On February 8 in 1952, close to 25,000 people assembled at New York City’s Madison Square Garden rallying around Dwight Eisenhower’s political aspirations. This event was an extension of the “Draft Ike” movement, which had been appearing on both Democratic and Republican lines across the nation since the 1948 election. Eisenhower deflected any efforts to persuade him into seeking public office, pointing admirers to specific Army regulations which forbade serving officers from any partisan political activity. However, the increasing intensity of the “Draft Ike” movement began to chisel away at Eisenhower’s maintained nonpartisanship, causing him in late 1951 to quietly form a political advisory group. In addition to this group, politicians and other key figures on the national stage called on Ike to get involved. Henry Cabot Lodge, Jr. was one of the most vocal proponents, adding Eisenhower to the New Hampshire Republican primary ballot without his permission!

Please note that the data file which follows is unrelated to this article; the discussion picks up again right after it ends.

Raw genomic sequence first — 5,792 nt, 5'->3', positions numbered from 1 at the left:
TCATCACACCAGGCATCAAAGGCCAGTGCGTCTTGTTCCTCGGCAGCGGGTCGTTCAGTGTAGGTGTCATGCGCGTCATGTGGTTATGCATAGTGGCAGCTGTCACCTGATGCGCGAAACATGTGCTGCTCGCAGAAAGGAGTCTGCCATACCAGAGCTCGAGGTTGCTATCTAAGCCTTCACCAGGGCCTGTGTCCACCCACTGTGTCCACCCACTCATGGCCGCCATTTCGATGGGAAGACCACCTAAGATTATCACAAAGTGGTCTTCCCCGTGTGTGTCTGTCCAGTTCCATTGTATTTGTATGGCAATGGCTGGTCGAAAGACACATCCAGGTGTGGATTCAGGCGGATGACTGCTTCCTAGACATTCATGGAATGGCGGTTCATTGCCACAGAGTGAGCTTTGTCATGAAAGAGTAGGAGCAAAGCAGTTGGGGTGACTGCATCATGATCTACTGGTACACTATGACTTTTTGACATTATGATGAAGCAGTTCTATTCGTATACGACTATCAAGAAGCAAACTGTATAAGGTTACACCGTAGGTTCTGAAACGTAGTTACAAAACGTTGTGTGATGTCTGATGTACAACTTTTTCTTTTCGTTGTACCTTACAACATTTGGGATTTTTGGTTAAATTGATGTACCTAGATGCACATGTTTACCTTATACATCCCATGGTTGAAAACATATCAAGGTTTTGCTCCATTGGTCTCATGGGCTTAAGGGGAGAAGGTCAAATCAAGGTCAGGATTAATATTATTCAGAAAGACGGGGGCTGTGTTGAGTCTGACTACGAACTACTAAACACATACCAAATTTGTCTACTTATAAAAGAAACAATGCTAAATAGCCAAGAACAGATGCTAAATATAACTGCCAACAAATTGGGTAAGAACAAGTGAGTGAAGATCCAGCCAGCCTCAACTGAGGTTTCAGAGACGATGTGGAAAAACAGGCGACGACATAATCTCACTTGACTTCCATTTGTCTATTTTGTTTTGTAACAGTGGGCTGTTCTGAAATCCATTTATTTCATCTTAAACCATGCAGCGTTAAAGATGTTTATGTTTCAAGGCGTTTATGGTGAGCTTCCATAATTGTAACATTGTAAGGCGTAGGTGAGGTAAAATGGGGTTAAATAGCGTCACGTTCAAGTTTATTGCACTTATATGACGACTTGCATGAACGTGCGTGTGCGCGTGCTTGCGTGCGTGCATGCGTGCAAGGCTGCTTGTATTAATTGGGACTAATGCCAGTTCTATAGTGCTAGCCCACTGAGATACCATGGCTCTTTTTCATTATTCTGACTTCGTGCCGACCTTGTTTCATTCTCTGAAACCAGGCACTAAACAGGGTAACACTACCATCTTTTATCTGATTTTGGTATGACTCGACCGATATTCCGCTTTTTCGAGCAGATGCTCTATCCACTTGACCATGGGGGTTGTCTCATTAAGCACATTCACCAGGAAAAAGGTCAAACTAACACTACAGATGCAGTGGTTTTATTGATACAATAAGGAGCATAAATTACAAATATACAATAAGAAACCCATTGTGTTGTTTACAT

The Madison Square Garden rally was a defining moment for the grassroots political movement. Support for Ike could not be contained to the 16,000 seating capacity offered by the facility and fans spilled out onto the streets, where even police and firefighters had trouble containing the mass of people. Well known national figures, like Tex McCrary and John Hay Whitney, helped organize the event and persuaded famous aviator Jacqueline Cochran to fly to Paris just days later with her film tribute to Eisenhower entitled “Serenade to Ike.” This astounding rally and touching film caused Eisenhower to seriously consider running for president, and his unexpected win in New Hampshire’s Republican primary sealed the deal. On March 12, 1952, Eisenhower officially announced his presidential candidacy.